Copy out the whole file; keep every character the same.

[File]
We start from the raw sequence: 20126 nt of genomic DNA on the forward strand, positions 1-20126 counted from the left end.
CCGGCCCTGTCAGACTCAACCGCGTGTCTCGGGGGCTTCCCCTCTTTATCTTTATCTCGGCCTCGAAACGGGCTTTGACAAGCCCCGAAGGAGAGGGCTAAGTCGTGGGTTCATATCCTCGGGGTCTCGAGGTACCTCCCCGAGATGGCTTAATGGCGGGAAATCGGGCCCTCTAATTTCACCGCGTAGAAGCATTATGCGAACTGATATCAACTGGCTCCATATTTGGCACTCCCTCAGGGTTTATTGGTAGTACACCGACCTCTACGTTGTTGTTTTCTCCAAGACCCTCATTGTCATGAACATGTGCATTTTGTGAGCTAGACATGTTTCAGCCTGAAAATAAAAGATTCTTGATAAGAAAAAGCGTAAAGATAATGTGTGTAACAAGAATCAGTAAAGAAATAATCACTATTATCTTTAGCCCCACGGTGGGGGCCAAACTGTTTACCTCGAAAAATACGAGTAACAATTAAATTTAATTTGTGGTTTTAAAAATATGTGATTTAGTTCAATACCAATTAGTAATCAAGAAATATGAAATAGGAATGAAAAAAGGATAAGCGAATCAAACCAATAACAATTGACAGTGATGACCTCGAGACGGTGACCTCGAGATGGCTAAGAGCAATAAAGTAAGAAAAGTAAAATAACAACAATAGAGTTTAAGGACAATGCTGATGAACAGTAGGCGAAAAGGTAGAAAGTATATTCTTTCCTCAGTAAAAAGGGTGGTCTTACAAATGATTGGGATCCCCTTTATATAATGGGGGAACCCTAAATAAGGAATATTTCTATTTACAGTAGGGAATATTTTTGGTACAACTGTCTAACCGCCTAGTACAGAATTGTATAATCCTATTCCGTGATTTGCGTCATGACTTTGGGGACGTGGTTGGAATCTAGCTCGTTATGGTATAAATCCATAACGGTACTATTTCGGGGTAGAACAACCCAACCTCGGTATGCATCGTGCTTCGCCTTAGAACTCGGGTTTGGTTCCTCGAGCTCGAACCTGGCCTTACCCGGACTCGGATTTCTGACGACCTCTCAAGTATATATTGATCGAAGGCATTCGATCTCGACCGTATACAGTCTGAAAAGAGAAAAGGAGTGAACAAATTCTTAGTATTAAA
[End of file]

We start from the raw sequence: 20126 nt of genomic DNA on the forward strand, positions 1-20126 counted from the left end.
CCGGCCCTGTCAGACTCAACCGCGTGTCTCGGGGGCTTCCCCTCTTTATCTTTATCTCGGCCTCGAAACGGGCTTTGACAAGCCCCGAAGGAGAGGGCTAAGTCGTGGGTTCATATCCTCGGGGTCTCGAGGTACCTCCCCGAGATGGCTTAATGGCGGGAAATCGGGCCCTCTAATTTCACCGCGTAGAAGCATTATGCGAACTGATATCAACTGGCTCCATATTTGGCACTCCCTCAGGGTTTATTGGTAGTACACCGACCTCTACGTTGTTGTTTTCTCCAAGACCCTCATTGTCATGAACATGTGCATTTTGTGAGCTAGACATGTTTCAGCCTGAAAATAAAAGATTCTTGATAAGAAAAAGCGTAAAGATAATGTGTGTAACAAGAATCAGTAAAGAAATAATCACTATTATCTTTAGCCCCACGGTGGGGGCCAAACTGTTTACCTCGAAAAATACGAGTAACAATTAAATTTAATTTGTGGTTTTAAAAATATGTGATTTAGTTCAATACCAATTAGTAATCAAGAAATATGAAATAGGAATGAAAAAAGGATAAGCGAATCAAACCAATAACAATTGACAGTGATGACCTCGAGACGGTGACCTCGAGATGGCTAAGAGCAATAAAGTAAGAAAAGTAAAATAACAACAATAGAGTTTAAGGACAATGCTGATGAACAGTAGGCGAAAAGGTAGAAAGTATATTCTTTCCTCAGTAAAAAGGGTGGTCTTACAAATGATTGGGATCCCCTTTATATAATGGGGGAACCCTAAATAAGGAATATTTCTATTTACAGTAGGGAATATTTTTGGTACAACTGTCTAACCGCCTAGTACAGAATTGTATAATCCTATTCCGTGATTTGCGTCATGACTTTGGGGACGTGGTTGGAATCTAGCTCGTTATGGTATAAATCCATAACGGTACTATTTCGGGGTAGAACAACCCAACCTCGGTATGCATCGTGCTTCGCCTTAGAACTCGGGTTTGGTTCCTCGAGCTCGAACCTGGCCTTACCCGGACTCGGATTTCTGACGACCTCTCAAGTATATATTGATCGAAGGCATTCGATCTCGACCGTATACAGTCTGAAAAGAGAAAAGGAGTGAACAAATTCTTAGTATTAAA